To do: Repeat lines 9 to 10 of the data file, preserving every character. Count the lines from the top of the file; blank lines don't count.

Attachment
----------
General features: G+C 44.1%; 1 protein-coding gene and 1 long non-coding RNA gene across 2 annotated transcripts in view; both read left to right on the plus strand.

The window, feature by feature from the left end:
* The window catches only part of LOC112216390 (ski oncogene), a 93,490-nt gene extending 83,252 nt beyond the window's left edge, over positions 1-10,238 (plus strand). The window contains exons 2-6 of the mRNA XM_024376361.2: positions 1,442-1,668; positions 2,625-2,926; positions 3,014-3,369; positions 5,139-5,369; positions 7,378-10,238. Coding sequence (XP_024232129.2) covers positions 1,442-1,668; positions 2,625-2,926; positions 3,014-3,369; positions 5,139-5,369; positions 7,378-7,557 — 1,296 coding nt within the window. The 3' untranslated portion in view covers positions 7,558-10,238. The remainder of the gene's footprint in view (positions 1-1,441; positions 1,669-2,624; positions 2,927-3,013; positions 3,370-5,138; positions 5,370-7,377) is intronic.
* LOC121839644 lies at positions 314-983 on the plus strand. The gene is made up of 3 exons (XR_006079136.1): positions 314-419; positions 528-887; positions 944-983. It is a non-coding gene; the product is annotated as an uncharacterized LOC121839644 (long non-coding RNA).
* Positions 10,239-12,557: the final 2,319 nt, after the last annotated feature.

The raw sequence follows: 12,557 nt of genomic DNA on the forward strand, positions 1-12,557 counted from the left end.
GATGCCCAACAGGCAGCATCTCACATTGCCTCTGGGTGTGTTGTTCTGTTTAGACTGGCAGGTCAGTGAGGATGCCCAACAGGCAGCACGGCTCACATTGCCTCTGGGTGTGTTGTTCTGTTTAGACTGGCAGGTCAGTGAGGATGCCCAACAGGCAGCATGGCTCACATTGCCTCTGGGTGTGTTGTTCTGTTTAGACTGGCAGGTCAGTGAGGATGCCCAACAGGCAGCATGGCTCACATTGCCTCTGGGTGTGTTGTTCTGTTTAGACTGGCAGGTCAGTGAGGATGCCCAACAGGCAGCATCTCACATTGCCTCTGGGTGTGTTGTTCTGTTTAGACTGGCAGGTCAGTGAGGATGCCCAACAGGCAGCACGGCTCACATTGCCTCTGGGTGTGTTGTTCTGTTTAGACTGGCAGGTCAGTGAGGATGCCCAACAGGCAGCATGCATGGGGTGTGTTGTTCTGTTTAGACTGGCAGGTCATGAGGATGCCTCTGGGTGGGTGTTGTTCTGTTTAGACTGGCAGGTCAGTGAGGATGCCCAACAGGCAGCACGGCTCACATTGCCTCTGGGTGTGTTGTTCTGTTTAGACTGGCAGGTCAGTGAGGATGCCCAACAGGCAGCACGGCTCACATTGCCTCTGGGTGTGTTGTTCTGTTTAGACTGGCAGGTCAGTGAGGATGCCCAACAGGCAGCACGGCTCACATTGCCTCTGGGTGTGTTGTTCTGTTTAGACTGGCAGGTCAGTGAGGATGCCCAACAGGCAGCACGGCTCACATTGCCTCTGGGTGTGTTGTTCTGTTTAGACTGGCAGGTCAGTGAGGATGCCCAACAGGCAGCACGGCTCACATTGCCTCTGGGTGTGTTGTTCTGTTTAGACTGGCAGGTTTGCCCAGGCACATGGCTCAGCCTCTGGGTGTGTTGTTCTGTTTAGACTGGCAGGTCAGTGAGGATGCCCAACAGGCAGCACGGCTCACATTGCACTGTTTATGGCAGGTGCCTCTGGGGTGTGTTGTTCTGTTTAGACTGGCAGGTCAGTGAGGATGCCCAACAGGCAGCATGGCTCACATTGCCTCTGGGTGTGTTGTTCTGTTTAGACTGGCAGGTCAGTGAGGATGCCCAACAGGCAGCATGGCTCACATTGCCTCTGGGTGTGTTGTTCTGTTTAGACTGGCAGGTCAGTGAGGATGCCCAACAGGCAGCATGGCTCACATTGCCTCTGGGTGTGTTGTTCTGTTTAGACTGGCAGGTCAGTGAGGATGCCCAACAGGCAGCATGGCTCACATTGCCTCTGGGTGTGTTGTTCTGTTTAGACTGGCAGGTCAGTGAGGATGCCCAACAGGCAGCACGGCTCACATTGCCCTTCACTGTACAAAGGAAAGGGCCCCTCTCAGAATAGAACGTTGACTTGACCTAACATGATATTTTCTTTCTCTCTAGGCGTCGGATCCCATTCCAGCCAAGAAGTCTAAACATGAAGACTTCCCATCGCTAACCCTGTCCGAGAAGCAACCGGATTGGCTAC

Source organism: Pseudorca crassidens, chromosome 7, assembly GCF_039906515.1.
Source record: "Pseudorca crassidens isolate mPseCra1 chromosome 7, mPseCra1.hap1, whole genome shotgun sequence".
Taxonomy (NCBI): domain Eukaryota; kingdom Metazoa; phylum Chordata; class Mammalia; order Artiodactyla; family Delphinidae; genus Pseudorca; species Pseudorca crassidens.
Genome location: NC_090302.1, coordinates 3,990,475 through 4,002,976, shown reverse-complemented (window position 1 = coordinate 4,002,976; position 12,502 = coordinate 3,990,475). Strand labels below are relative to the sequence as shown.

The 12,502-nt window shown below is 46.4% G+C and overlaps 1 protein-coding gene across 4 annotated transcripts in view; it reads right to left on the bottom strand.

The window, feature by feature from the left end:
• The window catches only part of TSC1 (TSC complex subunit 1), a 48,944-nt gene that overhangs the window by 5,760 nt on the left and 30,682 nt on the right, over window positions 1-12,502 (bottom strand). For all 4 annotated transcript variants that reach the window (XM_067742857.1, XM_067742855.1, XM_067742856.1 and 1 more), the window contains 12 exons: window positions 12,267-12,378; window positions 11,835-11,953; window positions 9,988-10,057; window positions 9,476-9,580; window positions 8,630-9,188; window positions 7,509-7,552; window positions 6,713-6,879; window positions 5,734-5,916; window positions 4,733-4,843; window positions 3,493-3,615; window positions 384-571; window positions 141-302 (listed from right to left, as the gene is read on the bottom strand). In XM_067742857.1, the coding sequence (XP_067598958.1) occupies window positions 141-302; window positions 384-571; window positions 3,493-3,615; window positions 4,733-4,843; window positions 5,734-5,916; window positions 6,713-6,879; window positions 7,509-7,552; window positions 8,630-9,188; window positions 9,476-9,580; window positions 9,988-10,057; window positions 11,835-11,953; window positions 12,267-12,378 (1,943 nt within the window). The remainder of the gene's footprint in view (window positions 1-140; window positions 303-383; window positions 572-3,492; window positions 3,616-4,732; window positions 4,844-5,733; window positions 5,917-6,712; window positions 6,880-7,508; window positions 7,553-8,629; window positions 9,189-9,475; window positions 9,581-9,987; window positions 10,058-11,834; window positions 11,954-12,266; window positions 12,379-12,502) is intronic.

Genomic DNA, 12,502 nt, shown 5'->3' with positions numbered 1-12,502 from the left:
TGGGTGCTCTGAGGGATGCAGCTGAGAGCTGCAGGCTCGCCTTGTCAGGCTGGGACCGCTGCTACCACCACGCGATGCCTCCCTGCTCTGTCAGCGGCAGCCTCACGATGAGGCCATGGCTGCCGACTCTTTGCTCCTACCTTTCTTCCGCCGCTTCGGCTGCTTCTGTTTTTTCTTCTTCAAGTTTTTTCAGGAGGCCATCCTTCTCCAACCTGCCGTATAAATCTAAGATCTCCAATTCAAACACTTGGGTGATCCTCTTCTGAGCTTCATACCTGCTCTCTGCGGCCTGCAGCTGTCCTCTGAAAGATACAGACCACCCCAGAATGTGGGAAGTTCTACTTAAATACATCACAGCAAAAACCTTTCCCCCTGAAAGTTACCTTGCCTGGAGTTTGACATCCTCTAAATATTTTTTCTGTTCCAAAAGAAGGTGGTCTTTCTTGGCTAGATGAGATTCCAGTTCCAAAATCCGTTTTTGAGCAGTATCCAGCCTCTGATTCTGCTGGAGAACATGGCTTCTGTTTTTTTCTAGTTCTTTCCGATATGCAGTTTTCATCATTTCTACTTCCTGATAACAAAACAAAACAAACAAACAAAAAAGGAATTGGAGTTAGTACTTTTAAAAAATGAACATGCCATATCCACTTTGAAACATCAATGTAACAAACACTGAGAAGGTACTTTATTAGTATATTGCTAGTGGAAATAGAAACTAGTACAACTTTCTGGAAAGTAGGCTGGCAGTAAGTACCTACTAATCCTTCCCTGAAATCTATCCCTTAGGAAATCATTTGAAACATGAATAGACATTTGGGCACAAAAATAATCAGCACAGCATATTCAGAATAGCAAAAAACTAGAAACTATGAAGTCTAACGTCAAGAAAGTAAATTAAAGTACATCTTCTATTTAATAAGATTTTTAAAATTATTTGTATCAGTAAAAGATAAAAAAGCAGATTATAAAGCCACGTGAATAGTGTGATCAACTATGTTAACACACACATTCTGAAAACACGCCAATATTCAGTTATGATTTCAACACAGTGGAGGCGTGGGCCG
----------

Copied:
Source record: "Pseudorca crassidens isolate mPseCra1 chromosome 7, mPseCra1.hap1, whole genome shotgun sequence".
Taxonomy (NCBI): domain Eukaryota; kingdom Metazoa; phylum Chordata; class Mammalia; order Artiodactyla; family Delphinidae; genus Pseudorca; species Pseudorca crassidens.